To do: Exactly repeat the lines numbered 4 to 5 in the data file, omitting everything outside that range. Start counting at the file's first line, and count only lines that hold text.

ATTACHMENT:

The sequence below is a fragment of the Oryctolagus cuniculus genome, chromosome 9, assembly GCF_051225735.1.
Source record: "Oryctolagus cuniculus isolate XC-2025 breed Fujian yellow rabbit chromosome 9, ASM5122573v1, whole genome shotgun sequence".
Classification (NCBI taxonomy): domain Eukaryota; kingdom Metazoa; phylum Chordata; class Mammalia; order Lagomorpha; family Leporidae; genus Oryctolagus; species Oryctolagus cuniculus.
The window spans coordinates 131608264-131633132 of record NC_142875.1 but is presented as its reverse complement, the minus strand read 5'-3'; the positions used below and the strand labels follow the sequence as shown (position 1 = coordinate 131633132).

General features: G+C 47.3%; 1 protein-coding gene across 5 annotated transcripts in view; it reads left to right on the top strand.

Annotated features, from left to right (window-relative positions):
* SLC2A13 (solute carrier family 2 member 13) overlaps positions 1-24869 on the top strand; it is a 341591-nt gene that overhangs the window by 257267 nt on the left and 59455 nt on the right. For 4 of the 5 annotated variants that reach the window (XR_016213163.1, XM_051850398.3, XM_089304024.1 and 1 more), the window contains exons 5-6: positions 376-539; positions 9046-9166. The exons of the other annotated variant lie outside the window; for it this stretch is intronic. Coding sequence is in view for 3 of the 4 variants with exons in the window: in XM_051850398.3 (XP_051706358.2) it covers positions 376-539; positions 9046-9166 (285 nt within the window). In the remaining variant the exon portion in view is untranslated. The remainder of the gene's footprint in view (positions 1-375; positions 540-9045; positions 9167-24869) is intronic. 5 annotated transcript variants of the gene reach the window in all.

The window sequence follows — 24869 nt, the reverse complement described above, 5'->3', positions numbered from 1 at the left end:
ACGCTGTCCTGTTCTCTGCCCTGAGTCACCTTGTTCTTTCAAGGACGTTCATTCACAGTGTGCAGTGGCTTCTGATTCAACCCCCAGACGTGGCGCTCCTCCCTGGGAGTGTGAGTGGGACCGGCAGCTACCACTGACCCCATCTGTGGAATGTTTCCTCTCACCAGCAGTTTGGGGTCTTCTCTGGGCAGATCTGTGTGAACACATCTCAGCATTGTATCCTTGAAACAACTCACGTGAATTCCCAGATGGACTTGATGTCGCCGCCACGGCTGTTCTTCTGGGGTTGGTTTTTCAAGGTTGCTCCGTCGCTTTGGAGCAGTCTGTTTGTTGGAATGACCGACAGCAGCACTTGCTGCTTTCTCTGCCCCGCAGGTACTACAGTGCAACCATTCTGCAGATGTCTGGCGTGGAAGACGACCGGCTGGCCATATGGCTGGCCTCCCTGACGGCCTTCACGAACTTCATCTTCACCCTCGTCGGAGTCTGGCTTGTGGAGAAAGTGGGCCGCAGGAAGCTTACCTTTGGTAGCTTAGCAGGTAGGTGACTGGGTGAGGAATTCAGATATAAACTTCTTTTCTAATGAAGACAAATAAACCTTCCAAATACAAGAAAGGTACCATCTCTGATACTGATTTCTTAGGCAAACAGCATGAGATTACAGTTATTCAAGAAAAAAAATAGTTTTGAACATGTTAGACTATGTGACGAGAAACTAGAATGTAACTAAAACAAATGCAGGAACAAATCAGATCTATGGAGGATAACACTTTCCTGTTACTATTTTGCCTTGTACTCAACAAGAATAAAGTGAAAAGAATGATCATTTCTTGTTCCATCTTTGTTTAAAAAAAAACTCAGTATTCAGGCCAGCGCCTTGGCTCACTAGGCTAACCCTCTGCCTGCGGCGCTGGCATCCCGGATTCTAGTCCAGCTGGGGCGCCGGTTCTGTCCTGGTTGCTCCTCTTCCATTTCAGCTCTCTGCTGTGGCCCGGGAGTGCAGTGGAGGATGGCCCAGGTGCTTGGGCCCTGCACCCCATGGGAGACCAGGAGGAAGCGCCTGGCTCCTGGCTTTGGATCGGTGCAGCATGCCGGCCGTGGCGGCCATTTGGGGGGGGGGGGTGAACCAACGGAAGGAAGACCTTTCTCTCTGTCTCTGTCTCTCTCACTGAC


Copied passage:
The window spans coordinates 131608264-131633132 of record NC_142875.1 but is presented as its reverse complement, the minus strand read 5'-3'; the positions used below and the strand labels follow the sequence as shown (position 1 = coordinate 131633132).

General features: G+C 47.3%; 1 protein-coding gene across 5 annotated transcripts in view; it reads left to right on the top strand.